Statistics from 2010 tell a now common story: Students are turning to online classes in high numbers. 6.1 students took at least one online course during the fall of 2010. As online courses continue to grow in popularity, so does the instance of cheating. From using textbooks to collaborating with one another, students are finding ways to buck the system and it’s becoming a very real problem. Here’s what colleges are doing to weed out dishonest students in the virtual classroom:
Massive open online courses, or MOOC, are gaining popularity. These free courses are allowing students to take classes that they are interested in, though the class may not fit in with their major course of study. Coursera, the most popular provider of MOOCs, has established a keystroke system to combat cheating.
Students type Coursera’s honor code during the enrollment process. Typing speed, error patterns and the length of depression on specific keys is measured. Students type the same phrase at the beginning of each session and keystrokes are measured again. The goal is to stop student’s from having another person complete their work or take their exams.
In some MOOCs, classes are structured in such a way that questions are answered every few minutes. Instead of relying on papers and exams, instructors rely on student participation as a way to gauge progress and understanding. Cheating is more difficult to accomplish when courses are delivered in this manner.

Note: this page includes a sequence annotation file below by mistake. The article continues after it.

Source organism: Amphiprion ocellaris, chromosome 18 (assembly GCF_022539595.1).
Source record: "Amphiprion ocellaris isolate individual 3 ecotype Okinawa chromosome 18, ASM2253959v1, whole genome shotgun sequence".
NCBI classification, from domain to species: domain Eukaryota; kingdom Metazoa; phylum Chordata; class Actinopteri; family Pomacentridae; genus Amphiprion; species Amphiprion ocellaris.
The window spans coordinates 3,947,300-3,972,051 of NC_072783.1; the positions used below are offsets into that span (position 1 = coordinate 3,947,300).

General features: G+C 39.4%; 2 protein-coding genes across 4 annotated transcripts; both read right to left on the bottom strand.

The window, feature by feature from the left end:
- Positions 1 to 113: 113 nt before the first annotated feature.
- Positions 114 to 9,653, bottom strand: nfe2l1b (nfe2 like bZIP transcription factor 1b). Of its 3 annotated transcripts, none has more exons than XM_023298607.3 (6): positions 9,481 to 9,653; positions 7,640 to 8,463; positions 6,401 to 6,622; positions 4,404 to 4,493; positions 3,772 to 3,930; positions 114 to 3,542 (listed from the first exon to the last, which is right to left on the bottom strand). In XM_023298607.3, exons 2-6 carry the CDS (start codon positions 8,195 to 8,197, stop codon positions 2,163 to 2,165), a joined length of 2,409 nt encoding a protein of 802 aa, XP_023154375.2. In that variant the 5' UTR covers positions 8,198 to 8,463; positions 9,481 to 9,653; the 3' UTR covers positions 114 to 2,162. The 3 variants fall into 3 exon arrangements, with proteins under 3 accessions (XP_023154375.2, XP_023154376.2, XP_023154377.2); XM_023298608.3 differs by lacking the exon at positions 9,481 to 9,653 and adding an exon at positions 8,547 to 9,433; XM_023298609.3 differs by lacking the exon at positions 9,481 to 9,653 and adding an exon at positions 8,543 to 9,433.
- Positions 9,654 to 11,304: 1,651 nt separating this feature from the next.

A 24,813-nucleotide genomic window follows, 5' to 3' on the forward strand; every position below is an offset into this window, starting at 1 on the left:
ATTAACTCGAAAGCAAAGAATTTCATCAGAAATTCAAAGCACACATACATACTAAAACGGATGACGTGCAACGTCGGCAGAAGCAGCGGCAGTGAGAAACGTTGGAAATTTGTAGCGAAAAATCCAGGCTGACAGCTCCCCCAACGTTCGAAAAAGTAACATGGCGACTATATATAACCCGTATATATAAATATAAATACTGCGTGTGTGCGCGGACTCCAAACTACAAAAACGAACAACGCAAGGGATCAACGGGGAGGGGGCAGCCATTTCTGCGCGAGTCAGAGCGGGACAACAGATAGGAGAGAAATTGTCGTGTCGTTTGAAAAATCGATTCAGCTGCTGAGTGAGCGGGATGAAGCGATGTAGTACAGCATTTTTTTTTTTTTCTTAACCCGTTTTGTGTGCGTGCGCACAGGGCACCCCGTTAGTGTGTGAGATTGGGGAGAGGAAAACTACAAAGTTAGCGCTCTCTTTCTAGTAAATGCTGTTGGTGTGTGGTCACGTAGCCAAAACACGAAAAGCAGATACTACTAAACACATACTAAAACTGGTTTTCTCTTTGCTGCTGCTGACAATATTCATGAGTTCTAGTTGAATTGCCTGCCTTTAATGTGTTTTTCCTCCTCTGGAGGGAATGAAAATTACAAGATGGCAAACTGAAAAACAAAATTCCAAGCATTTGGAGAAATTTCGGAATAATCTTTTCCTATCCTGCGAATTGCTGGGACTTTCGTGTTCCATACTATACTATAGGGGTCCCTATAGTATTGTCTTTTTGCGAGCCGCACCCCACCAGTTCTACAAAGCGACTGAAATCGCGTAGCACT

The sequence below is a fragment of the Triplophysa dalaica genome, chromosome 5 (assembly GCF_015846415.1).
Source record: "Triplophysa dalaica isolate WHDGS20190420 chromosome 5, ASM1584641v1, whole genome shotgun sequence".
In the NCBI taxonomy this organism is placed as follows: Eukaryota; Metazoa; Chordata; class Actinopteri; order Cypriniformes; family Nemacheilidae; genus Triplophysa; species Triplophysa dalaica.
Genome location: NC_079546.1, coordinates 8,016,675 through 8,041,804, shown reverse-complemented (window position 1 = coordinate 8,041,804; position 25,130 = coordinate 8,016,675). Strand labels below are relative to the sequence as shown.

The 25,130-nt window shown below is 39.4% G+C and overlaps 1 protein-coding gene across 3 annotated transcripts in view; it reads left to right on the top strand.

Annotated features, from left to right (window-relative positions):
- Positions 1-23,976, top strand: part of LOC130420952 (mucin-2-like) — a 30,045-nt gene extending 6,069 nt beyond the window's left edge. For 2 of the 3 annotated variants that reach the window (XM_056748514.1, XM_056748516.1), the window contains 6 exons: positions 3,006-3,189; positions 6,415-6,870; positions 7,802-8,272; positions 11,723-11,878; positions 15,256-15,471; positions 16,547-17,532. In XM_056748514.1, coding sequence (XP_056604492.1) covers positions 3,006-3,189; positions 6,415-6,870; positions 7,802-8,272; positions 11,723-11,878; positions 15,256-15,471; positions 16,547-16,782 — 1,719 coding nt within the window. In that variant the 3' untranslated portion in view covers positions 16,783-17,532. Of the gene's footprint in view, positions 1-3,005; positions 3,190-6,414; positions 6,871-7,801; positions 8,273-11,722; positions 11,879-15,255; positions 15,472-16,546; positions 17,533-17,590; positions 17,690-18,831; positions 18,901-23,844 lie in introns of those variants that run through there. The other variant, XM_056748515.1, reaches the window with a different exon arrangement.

Part of the draw of online courses is the ability to take a class completely online. The flexibility is attractive to millions of students. In an effort to curb cheating, some colleges are requiring a trip to campus, even for online learners. Proctored tests and assignments are essentially those that are completed under supervision. Students must complete certain coursework on campus, under the direct supervision of a proctor. Other colleges require that students find their own proctor who must sign official forms that are submitted with the exam or assignment.
Most students don’t cheat for the thrill of it, but in the pursuit of a passing grade. To curtail this, some colleges are eliminating the grade from online courses. Instead, students receiving a pass or a fail or receive a grade that is not factored into the GPA. Students receive credit for the course in the form of hours completed, but the grade is taken out of the equation. A lack of a formal grade is meant to remove the temptation to cheat in order to be successful.
There is no denying that cheating and plagiarism are easier to pull off in the virtual learning environment. While some students are honest no matter the setting, others will do anything they can to pass a course. The days of taking an online course for an easy A are coming to an end. As more colleges take steps to put an end to academic dishonesty in the online environment, virtual courses are becoming as challenging to complete as their traditional counterparts.
Writer Brett Harris is an avid blogger. Interested in an online degree? Check out the best online colleges.